Julia’s sons, the diplomat and an artist:
Via the web to Who’s Who volume 58 1906 p976.
The Connoisseur 1917 p243 obituary Of Comte Jacques de Lalaing who had died on 10 October 1917.
The International Studio volume 63 1918 p165 Comte Jacques de Lalaing KCMB was a member of the Royal Academy of Belgium.
Who Was Who 1929 p600 obituary of the diplomat Count de Lalaing awarded GCVO 1915.
MEREDITH JAMES VIBART’s brother ELLIOT HENRY VIBART
Familysearch recorded his birth in Calcutta in 1831 but I could find nothing more about him so I presume he died, in India, as an infant.
MEREDITH JAMES VIBART’s sister JANE MARIA VIBART MACNAGHTEN
Times Tuesday 13 September 1859 p1 marriage announcements: on the 10th inst [September 1859] at Ovingdean Church Sussex, Elliot MacNaghten of the Bengal Civil Service, to Jane Maria daughter of the late Thomas Gowan Vibart. Meredith James’ cousin John Vibart (ex-East India Company) and his family were living at Ovingdean at this time. He had married Anna Holland Foster in Bombay; the Fosters were friends of the Bellasis family.
A Genealogical and Heraldic History of the Commoners of Great Britain Burke 1835 p307 on the
Workman-MacNaghten family of Beardville co Antrim. Jane Maria Vibart was marrying her first cousin: her bridegroom was the son of Jane Russell MacNaghten’s brother Elliot MacNaghten and his wife Isabella (née Law).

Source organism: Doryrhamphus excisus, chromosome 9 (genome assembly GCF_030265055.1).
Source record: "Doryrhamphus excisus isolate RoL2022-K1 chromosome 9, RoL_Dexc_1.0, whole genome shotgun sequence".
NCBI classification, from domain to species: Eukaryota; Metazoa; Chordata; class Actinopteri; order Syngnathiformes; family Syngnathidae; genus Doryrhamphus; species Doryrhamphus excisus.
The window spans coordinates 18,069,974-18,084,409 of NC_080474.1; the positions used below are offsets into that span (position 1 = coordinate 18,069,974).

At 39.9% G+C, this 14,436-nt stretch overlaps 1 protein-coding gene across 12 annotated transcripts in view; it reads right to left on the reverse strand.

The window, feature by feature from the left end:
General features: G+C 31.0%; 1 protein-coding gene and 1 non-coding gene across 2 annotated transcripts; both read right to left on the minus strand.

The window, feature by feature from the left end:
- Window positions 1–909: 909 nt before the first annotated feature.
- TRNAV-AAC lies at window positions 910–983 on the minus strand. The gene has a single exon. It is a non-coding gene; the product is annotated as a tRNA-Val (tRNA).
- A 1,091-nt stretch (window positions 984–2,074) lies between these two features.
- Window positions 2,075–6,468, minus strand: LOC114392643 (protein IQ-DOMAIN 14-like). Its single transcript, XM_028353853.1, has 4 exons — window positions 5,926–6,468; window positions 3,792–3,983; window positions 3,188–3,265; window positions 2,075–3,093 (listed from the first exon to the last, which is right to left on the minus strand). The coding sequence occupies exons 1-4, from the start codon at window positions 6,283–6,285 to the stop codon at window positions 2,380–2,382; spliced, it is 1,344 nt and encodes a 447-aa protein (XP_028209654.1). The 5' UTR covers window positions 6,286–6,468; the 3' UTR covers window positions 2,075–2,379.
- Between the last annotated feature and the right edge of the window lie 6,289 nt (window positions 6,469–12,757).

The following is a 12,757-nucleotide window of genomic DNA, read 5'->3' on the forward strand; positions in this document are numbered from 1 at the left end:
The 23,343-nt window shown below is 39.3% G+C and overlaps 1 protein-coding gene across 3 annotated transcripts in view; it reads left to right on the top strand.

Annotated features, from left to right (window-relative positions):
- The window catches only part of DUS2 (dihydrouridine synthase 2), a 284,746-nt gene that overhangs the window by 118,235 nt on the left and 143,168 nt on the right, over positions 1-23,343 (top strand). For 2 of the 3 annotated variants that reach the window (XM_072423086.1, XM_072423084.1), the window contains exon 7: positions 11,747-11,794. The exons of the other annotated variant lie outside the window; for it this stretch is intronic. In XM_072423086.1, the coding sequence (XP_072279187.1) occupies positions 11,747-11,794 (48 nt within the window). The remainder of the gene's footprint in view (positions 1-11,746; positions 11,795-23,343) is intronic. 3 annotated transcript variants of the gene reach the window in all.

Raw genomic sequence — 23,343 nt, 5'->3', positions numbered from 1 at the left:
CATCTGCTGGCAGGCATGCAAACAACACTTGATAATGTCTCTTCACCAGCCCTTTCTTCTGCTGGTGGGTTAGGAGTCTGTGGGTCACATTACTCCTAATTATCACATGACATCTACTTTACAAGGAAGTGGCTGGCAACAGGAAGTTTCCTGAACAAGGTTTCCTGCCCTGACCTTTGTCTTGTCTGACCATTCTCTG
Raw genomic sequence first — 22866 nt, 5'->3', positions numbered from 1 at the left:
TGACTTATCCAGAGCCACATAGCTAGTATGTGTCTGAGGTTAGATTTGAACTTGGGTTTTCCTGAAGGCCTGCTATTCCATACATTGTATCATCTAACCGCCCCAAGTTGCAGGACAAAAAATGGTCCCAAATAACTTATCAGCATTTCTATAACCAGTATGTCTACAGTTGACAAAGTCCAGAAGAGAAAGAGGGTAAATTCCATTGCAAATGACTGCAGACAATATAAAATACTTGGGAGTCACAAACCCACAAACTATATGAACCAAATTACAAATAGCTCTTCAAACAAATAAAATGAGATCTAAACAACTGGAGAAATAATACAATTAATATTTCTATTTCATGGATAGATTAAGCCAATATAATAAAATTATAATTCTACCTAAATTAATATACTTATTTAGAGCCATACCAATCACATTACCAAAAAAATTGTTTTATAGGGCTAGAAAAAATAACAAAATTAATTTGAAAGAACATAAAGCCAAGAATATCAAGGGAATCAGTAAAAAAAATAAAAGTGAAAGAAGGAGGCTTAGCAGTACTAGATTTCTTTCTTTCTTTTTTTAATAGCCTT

India Register and Army List1858 pxvi Elliot MacNaghten (the bridegroom’s father) of 46 Eaton Square is a member of the court of directors of the East India Company; pxvii he’s been a member since 1842.
At www.thepeerage.com, Elliot MacNaghten (Jane Maria’s husband) lived 1837-March 1875. He and Jane Maria had three sons and two daughters but only one of them, Russell Elliot MacNaghten, married. The fact that Russell has second forename ‘elliot’ is interesting and suggests the family knew GD member Hugh Elliot’s family, the Elliots of Elliot and Watney, brewers of Pimlico.
MEREDITH JAMES VIBART’s sister MATILDA MARIA VIBART
Parbury’s Oriental Herald and Colonial Intelligencer issue of 1838 p217 in the Home Intelligence section: the wife of Thomas Gowan Vibart had given birth to a daughter on 8 June  at Boulogne-sur-Mer.
Familysearch affiliation publication number RG33 gives a baptism and a burial for her, both at Boulogne. She died in 1845.
The youngest in the family, MEREDITH JAMES VIBART’s sister ELIZA MARIA VIBART
Birth from familysearch and death registration 1876 from freebmd. She never married.
GEORGE FORBES VIBART, HIS WIFE ANNIE AND THEIR ACTOR SON HENRY
See my biography of Valentine Lacy for more details of these relations. George Forbes Vibart (1825-1893) was Meredith James Vibart’s first cousin - eldest child of John Vibart and his wife Anna Holland Forbes. His wife Annie (died 1910) was Scottish and the couple were living in Scotland by 1871. The actor Henry Vibart was their youngest son - his long career is covered by wikipedia and imdb although both those websites favour his later work in films over the several decades of theatre-work that came first. Henry married the actress and artists’ model Taigi Keene.
EDITH FRANCES VIBART Marian’s sister
Baptism in Almora from familysearch.
A few details on Edith Frances’ husband Frank Grafton Wignall:
London Gazette 6 November 1883 p5264 list of partnerships to be dissolved includes that of Frederick Nock Rudgard and Frank Grafton Wignall wine and spirit merchants at 9 Exchange Arcade Manchester.